Discovery: How ancient texts were written

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TAOS, N.M. — Virgil, Homer, Ovid, Cicero, Plato, Aristotle, and many others, all wrote using an identical underlying literary structure. This same structure was used by each of the biblical writers, says independent scholar, Anne Kanno.  It was a type of ring composition that was the modus operandi used for writing texts for over 2000 years.  This structure dates back to 21st century BCE and accommodates any style of writing or a combination, such as law codes, poetry, prose and letter writing.  She calls the structure the parable blueprint, saying in ancient times a parable was simple any form of text that used comparisons for wisdom purposes.  Practically everyone wrote in parables. Was the structure intended for scribes alone? Unless the text is divided or parsed into its literary structure, the comparisons are virtually unidentifiable.  Ms. Kanno’s work is to show the structure.  She does this by organizing the texts into the parable’s building blocks, using colors to help outline the text.

Since September, Ms. Kanno has identified hundreds of non biblical texts that use this identical structure, ranging from Sumerian, Akkadian, Old Babylonian, Egyptian, Hieratic, Old Persian, Chinese, Sanskrit, Ugaritic, Hebrew, Greek and Latin texts.  Texts include epics such as Gilgamesh, the Iliad and the Odyssey, ancient flood and creation myths, The Code of Hammurabi, the Achaemenid Royal Inscriptions, the Amarna Correspondences,  the Standard Inscription, the Black Obelisk, debates and wisdom literature.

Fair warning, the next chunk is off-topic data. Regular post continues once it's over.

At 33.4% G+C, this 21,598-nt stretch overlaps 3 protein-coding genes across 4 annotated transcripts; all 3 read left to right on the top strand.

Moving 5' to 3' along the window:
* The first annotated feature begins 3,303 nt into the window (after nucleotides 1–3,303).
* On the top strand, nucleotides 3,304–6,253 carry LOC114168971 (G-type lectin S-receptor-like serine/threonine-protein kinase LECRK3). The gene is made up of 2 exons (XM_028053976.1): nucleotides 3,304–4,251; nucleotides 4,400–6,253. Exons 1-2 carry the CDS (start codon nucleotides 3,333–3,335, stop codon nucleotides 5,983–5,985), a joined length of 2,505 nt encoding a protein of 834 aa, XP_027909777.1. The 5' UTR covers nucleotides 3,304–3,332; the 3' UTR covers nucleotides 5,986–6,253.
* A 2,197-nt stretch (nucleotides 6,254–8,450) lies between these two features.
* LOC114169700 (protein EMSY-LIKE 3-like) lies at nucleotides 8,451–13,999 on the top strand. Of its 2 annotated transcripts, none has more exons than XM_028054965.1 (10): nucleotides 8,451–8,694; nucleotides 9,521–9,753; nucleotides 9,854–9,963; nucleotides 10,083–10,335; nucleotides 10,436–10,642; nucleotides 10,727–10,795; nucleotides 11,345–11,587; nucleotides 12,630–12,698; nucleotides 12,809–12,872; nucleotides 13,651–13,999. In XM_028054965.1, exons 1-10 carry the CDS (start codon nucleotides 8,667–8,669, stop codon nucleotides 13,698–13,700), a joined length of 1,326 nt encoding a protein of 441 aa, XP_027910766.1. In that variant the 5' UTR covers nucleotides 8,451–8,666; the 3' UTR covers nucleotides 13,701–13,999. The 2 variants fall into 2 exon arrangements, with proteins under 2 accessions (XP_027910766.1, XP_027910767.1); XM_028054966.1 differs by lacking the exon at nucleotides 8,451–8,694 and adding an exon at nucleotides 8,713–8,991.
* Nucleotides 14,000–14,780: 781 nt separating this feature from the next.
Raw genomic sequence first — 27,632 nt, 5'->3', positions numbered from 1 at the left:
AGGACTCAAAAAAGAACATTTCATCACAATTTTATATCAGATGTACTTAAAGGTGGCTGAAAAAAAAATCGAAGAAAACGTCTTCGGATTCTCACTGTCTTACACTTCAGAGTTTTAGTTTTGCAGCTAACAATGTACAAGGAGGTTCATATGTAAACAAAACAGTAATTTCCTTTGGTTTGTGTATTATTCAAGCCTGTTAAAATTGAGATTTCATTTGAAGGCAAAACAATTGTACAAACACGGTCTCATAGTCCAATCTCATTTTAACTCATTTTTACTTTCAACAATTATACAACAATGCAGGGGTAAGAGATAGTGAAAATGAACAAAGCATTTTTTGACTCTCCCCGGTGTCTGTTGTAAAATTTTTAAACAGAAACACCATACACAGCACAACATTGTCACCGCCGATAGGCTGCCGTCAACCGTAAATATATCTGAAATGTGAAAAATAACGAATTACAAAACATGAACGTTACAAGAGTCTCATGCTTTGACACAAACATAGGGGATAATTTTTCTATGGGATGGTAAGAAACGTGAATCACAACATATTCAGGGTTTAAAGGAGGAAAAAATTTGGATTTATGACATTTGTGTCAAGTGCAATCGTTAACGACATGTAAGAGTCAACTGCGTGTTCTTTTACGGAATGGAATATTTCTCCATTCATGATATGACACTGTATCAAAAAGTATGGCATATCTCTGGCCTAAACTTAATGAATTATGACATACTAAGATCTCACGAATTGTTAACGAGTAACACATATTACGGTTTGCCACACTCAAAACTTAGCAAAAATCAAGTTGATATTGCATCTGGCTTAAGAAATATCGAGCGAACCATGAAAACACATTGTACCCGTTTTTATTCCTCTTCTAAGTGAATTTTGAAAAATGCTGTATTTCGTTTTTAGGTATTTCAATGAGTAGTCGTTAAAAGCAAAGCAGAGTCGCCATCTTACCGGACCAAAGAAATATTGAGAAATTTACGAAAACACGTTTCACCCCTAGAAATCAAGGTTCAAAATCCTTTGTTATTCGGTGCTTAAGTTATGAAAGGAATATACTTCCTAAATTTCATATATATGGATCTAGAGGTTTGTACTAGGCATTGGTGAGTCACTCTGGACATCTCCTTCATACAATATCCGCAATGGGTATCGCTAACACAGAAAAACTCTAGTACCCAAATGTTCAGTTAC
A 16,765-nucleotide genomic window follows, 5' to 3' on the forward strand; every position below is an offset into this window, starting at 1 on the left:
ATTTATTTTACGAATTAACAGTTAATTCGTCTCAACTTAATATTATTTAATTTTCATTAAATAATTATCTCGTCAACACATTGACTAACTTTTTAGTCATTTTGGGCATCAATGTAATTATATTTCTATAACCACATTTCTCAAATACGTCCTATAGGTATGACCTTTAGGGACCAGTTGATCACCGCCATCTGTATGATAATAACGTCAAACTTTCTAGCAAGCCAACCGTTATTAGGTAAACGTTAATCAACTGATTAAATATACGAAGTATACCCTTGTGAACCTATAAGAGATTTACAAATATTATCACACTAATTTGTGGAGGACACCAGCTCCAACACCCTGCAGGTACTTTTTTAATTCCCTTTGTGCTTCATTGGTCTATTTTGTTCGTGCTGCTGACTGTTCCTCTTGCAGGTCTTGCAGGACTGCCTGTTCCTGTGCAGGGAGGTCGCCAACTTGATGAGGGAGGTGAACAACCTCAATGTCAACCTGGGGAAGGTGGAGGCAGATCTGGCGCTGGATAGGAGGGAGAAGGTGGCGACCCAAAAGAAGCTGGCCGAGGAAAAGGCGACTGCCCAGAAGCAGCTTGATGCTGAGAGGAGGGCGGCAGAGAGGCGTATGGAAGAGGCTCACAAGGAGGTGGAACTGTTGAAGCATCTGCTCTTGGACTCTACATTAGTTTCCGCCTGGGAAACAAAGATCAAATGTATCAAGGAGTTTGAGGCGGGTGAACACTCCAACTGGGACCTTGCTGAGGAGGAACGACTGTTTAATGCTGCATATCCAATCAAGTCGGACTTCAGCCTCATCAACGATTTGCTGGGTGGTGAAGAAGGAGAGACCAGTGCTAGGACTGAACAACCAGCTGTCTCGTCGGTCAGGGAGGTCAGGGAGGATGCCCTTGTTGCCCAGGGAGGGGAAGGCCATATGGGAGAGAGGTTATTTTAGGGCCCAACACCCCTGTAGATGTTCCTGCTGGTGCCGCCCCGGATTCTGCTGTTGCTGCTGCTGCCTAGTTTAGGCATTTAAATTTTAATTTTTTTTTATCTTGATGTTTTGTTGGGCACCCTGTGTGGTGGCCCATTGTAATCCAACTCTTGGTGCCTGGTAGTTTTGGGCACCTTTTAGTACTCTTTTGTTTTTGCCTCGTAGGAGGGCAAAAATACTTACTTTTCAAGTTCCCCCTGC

Ms Kanno is author of nine books, part of The Parable Project book series, including The New Testament and The Parable Blueprint and How The Bible Was Written and The Hidden Books of The Torah.  Her new project focuses on non biblical texts that will shed even more light into how the Bible was written.

Understanding how ancient texts were written lets us know more about the authors, their works and our world history.  It is important to learn where the structure started, how it spread and when and why it died out.   Support Anne’s project at



Anne Kanno
(575) 613-2548

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